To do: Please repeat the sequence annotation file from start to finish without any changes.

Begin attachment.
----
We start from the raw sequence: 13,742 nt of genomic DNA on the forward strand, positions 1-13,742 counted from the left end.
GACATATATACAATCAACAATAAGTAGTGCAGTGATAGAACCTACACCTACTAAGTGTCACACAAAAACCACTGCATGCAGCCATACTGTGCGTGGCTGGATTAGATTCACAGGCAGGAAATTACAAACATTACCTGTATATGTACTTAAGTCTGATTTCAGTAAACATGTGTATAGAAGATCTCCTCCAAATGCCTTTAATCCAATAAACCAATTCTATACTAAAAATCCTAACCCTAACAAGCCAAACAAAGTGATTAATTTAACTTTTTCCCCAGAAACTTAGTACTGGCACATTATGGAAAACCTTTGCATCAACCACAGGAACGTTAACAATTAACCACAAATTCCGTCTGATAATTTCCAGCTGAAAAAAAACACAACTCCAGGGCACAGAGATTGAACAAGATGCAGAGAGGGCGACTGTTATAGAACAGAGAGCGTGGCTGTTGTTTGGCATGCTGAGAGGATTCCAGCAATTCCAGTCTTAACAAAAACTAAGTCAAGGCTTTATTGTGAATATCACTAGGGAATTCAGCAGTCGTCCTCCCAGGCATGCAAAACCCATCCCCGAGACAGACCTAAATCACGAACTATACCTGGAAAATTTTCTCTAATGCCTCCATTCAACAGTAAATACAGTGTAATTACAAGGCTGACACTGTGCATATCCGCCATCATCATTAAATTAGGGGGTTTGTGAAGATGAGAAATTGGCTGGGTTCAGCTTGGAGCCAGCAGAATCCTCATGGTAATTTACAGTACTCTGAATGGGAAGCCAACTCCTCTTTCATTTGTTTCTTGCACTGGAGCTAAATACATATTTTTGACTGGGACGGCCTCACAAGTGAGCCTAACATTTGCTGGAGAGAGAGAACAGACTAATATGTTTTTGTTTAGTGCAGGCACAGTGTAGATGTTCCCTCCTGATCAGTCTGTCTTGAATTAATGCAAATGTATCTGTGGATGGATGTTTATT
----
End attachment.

We start from the raw sequence: 13,742 nt of genomic DNA on the forward strand, positions 1-13,742 counted from the left end.
GACATATATACAATCAACAATAAGTAGTGCAGTGATAGAACCTACACCTACTAAGTGTCACACAAAAACCACTGCATGCAGCCATACTGTGCGTGGCTGGATTAGATTCACAGGCAGGAAATTACAAACATTACCTGTATATGTACTTAAGTCTGATTTCAGTAAACATGTGTATAGAAGATCTCCTCCAAATGCCTTTAATCCAATAAACCAATTCTATACTAAAAATCCTAACCCTAACAAGCCAAACAAAGTGATTAATTTAACTTTTTCCCCAGAAACTTAGTACTGGCACATTATGGAAAACCTTTGCATCAACCACAGGAACGTTAACAATTAACCACAAATTCCGTCTGATAATTTCCAGCTGAAAAAAAACACAACTCCAGGGCACAGAGATTGAACAAGATGCAGAGAGGGCGACTGTTATAGAACAGAGAGCGTGGCTGTTGTTTGGCATGCTGAGAGGATTCCAGCAATTCCAGTCTTAACAAAAACTAAGTCAAGGCTTTATTGTGAATATCACTAGGGAATTCAGCAGTCGTCCTCCCAGGCATGCAAAACCCATCCCCGAGACAGACCTAAATCACGAACTATACCTGGAAAATTTTCTCTAATGCCTCCATTCAACAGTAAATACAGTGTAATTACAAGGCTGACACTGTGCATATCCGCCATCATCATTAAATTAGGGGGTTTGTGAAGATGAGAAATTGGCTGGGTTCAGCTTGGAGCCAGCAGAATCCTCATGGTAATTTACAGTACTCTGAATGGGAAGCCAACTCCTCTTTCATTTGTTTCTTGCACTGGAGCTAAATACATATTTTTGACTGGGACGGCCTCACAAGTGAGCCTAACATTTGCTGGAGAGAGAGAACAGACTAATATGTTTTTGTTTAGTGCAGGCACAGTGTAGATGTTCCCTCCTGATCAGTCTGTCTTGAATTAATGCAAATGTATCTGTGGATGGATGTTTATT